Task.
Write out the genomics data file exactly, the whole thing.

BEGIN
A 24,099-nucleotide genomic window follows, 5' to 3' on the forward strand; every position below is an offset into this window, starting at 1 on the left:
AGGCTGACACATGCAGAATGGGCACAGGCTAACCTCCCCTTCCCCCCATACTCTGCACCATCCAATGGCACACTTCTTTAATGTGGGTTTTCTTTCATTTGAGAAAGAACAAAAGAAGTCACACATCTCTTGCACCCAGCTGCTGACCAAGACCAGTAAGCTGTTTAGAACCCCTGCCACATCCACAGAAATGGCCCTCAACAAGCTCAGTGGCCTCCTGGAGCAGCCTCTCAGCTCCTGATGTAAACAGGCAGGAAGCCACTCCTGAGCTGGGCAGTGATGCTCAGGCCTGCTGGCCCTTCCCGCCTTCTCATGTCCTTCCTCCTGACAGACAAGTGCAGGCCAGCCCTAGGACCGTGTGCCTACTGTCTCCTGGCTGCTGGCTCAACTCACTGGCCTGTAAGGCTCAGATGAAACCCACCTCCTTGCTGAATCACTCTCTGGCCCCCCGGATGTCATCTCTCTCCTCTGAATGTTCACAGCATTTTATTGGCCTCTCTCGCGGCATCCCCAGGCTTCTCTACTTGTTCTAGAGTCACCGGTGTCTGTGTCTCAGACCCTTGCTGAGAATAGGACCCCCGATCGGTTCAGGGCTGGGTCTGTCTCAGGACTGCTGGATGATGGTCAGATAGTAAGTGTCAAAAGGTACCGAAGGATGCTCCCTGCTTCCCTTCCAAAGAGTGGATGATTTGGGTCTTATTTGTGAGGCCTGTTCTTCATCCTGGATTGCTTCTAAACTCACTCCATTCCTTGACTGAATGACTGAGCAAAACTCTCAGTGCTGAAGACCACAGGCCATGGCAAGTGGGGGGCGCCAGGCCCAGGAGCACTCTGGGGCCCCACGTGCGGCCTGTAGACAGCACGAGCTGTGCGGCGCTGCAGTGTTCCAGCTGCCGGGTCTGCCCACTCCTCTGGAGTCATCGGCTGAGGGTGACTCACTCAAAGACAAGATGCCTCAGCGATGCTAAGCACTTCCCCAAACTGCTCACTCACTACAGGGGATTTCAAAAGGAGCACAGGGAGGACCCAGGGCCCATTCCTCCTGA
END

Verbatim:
A 24,099-nucleotide genomic window follows, 5' to 3' on the forward strand; every position below is an offset into this window, starting at 1 on the left:
AGGCTGACACATGCAGAATGGGCACAGGCTAACCTCCCCTTCCCCCCATACTCTGCACCATCCAATGGCACACTTCTTTAATGTGGGTTTTCTTTCATTTGAGAAAGAACAAAAGAAGTCACACATCTCTTGCACCCAGCTGCTGACCAAGACCAGTAAGCTGTTTAGAACCCCTGCCACATCCACAGAAATGGCCCTCAACAAGCTCAGTGGCCTCCTGGAGCAGCCTCTCAGCTCCTGATGTAAACAGGCAGGAAGCCACTCCTGAGCTGGGCAGTGATGCTCAGGCCTGCTGGCCCTTCCCGCCTTCTCATGTCCTTCCTCCTGACAGACAAGTGCAGGCCAGCCCTAGGACCGTGTGCCTACTGTCTCCTGGCTGCTGGCTCAACTCACTGGCCTGTAAGGCTCAGATGAAACCCACCTCCTTGCTGAATCACTCTCTGGCCCCCCGGATGTCATCTCTCTCCTCTGAATGTTCACAGCATTTTATTGGCCTCTCTCGCGGCATCCCCAGGCTTCTCTACTTGTTCTAGAGTCACCGGTGTCTGTGTCTCAGACCCTTGCTGAGAATAGGACCCCCGATCGGTTCAGGGCTGGGTCTGTCTCAGGACTGCTGGATGATGGTCAGATAGTAAGTGTCAAAAGGTACCGAAGGATGCTCCCTGCTTCCCTTCCAAAGAGTGGATGATTTGGGTCTTATTTGTGAGGCCTGTTCTTCATCCTGGATTGCTTCTAAACTCACTCCATTCCTTGACTGAATGACTGAGCAAAACTCTCAGTGCTGAAGACCACAGGCCATGGCAAGTGGGGGGCGCCAGGCCCAGGAGCACTCTGGGGCCCCACGTGCGGCCTGTAGACAGCACGAGCTGTGCGGCGCTGCAGTGTTCCAGCTGCCGGGTCTGCCCACTCCTCTGGAGTCATCGGCTGAGGGTGACTCACTCAAAGACAAGATGCCTCAGCGATGCTAAGCACTTCCCCAAACTGCTCACTCACTACAGGGGATTTCAAAAGGAGCACAGGGAGGACCCAGGGCCCATTCCTCCTGA